- Hardcover: 400 pages
- Publisher: Orion; 1st Edition edition (Sept. 3 2009)
- Language: English
- ISBN-10: 0752889516
- ISBN-13: 978-0752889511
- Product Dimensions: 16.5 x 3.6 x 24.2 cm
- Shipping Weight: 662 g
- Average Customer Review: 14 customer reviews
- Amazon Bestsellers Rank: #1,912,675 in Books (See Top 100 in Books)
Complaints Hardcover – Sep 3 2009
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'Because Rankin is a master story-teller, that means the reader is quickly swept up and carried along. I read this in one sitting, on a swelteringly hot beach in Greece; I kept meaning to do other things - find a beer, fetch a sunhat, check the BlackBerry - but somehow had to keep putting them off until I finished this chapter; and then the next; until I'd reached the end'—Andrew Marr, GUARDIAN on Doors Open
'It convincingly shows that he can move with aplomb into another crime form, and tell a story that's typically at once gripping and full of subtle effects, without his depressive detective holding it together'—SUNDAY TIMES on Doors Open
'Ian Rankin can pull off an audacious criminal caper even without his trademark detective'—SCOTLAND ON SUNDAY on Doors Open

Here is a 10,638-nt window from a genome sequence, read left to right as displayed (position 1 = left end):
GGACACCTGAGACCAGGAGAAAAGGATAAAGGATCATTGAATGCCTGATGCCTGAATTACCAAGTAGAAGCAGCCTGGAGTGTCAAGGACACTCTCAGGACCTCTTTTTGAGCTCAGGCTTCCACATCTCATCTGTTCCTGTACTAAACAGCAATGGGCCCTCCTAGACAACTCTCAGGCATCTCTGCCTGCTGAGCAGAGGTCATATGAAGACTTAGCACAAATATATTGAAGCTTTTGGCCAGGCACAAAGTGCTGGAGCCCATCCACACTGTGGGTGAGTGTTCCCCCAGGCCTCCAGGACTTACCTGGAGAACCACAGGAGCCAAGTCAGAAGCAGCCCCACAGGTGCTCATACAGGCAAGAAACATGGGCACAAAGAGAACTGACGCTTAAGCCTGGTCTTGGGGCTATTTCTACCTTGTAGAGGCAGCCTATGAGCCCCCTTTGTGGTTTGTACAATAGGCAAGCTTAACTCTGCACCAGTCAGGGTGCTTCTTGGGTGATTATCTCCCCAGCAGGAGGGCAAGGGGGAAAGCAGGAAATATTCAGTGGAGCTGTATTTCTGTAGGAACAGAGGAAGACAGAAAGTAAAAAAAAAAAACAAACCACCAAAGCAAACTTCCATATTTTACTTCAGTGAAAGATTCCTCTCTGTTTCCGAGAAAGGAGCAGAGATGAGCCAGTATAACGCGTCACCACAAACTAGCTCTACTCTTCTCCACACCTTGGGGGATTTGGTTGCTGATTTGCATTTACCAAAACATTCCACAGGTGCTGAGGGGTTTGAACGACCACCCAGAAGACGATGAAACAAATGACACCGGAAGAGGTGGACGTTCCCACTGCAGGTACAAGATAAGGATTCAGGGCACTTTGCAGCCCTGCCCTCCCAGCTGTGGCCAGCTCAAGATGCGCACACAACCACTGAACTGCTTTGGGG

'DOORS OPEN is a lot of fun. It's pacy, witty, full of action, twists and splendid dialogue'—THE TIMES on Doors Open
'An immensely satisfying, bloody and constantly surprising story of middle-class amateurs mixing it with the big boys. And, as usual, Edinburgh - 'a village masquerading as a city' - is a character in itself. So much so that 'you-know-who' is hardly missed!'—EVENING STANDARD on Doors Open
About the Author
Ian Rankin's first Rebus novel was published in 1987, and the Rebus books are now translated into thirty-six languages and are bestsellers on several continents. Ian is the recipient of four CWA DAGGER AWARDS and in 2004, won America's celebrated EDGAR AWARD. He is also the recipient of honorary degrees from the universities of Abertay, St Andrews, Hull and Edinburgh and also received the OBE for services to literature, opting to receive the prize in his home city of Edinburgh, where he lives with his partner and two sons.
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with these characters.
I usually reread all his books. This won't be one of them though.
There are many similarities between the two Edinburgh cops, among these a history of drinking and a broken marriage. Fox has been five years dry; he has a father in a care home, and a sister in what can best be described as an abusive relationship, both being important in his life, but the latter becoming central to his job. He has worked for the past 4-1/2 years for the Complaints and Conduct department of Lothian & Borders Police, more particularly the Professional Standards Unit, referred to variously as The Complaints or, more informally, The Dark Side, the equivalent of the Internal Affairs Bureau in the US, cops who investigated other cops. The "other cops" tend to look at those in The Complaints with disdain, and Fox is told at one point "Stick to watching the detectives, Malcolm. Let us other cops do the real work."